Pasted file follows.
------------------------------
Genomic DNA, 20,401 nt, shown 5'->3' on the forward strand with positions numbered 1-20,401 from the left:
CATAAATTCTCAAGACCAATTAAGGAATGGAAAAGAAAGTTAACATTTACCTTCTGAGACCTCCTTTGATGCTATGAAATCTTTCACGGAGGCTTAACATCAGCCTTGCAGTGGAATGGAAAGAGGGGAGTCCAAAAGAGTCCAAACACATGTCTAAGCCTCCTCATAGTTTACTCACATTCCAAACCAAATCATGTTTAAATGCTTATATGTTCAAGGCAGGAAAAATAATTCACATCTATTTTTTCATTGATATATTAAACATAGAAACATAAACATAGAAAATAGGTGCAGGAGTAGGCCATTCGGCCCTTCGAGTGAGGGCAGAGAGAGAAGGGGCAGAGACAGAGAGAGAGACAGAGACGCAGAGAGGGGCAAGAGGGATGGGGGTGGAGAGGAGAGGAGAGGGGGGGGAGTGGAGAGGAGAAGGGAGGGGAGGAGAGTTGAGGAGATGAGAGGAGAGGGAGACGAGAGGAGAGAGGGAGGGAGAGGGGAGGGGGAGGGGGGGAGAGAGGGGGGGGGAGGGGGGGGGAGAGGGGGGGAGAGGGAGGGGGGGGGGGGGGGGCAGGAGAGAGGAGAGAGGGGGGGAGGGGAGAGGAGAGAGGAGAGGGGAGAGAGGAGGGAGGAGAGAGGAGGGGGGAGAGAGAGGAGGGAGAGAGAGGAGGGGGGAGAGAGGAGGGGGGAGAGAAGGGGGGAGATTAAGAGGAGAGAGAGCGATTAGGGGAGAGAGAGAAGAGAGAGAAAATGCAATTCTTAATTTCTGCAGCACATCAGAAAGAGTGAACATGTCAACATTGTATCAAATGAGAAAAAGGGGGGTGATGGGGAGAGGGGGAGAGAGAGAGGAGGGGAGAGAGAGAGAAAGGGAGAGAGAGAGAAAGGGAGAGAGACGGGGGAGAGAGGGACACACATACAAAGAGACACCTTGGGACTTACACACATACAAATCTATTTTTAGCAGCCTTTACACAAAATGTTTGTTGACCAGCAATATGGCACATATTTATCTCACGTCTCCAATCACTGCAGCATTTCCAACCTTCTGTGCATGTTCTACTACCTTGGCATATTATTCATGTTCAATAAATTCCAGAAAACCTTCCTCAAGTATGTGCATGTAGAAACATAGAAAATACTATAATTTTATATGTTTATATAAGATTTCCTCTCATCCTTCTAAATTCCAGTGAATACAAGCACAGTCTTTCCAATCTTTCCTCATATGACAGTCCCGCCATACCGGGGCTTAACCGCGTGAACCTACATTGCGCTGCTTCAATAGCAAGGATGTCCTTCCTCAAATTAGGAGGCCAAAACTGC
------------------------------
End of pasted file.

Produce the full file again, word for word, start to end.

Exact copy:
Genomic DNA, 20,401 nt, shown 5'->3' on the forward strand with positions numbered 1-20,401 from the left:
CATAAATTCTCAAGACCAATTAAGGAATGGAAAAGAAAGTTAACATTTACCTTCTGAGACCTCCTTTGATGCTATGAAATCTTTCACGGAGGCTTAACATCAGCCTTGCAGTGGAATGGAAAGAGGGGAGTCCAAAAGAGTCCAAACACATGTCTAAGCCTCCTCATAGTTTACTCACATTCCAAACCAAATCATGTTTAAATGCTTATATGTTCAAGGCAGGAAAAATAATTCACATCTATTTTTTCATTGATATATTAAACATAGAAACATAAACATAGAAAATAGGTGCAGGAGTAGGCCATTCGGCCCTTCGAGTGAGGGCAGAGAGAGAAGGGGCAGAGACAGAGAGAGAGACAGAGACGCAGAGAGGGGCAAGAGGGATGGGGGTGGAGAGGAGAGGAGAGGGGGGGGAGTGGAGAGGAGAAGGGAGGGGAGGAGAGTTGAGGAGATGAGAGGAGAGGGAGACGAGAGGAGAGAGGGAGGGAGAGGGGAGGGGGAGGGGGGGAGAGAGGGGGGGGGAGGGGGGGGGAGAGGGGGGGAGAGGGAGGGGGGGGGGGGGGGGCAGGAGAGAGGAGAGAGGGGGGGAGGGGAGAGGAGAGAGGAGAGGGGAGAGAGGAGGGAGGAGAGAGGAGGGGGGAGAGAGAGGAGGGAGAGAGAGGAGGGGGGAGAGAGGAGGGGGGAGAGAAGGGGGGAGATTAAGAGGAGAGAGAGCGATTAGGGGAGAGAGAGAAGAGAGAGAAAATGCAATTCTTAATTTCTGCAGCACATCAGAAAGAGTGAACATGTCAACATTGTATCAAATGAGAAAAAGGGGGGTGATGGGGAGAGGGGGAGAGAGAGAGGAGGGGAGAGAGAGAGAAAGGGAGAGAGAGAGAAAGGGAGAGAGACGGGGGAGAGAGGGACACACATACAAAGAGACACCTTGGGACTTACACACATACAAATCTATTTTTAGCAGCCTTTACACAAAATGTTTGTTGACCAGCAATATGGCACATATTTATCTCACGTCTCCAATCACTGCAGCATTTCCAACCTTCTGTGCATGTTCTACTACCTTGGCATATTATTCATGTTCAATAAATTCCAGAAAACCTTCCTCAAGTATGTGCATGTAGAAACATAGAAAATACTATAATTTTATATGTTTATATAAGATTTCCTCTCATCCTTCTAAATTCCAGTGAATACAAGCACAGTCTTTCCAATCTTTCCTCATATGACAGTCCCGCCATACCGGGGCTTAACCGCGTGAACCTACATTGCGCTGCTTCAATAGCAAGGATGTCCTTCCTCAAATTAGGAGGCCAAAACTGC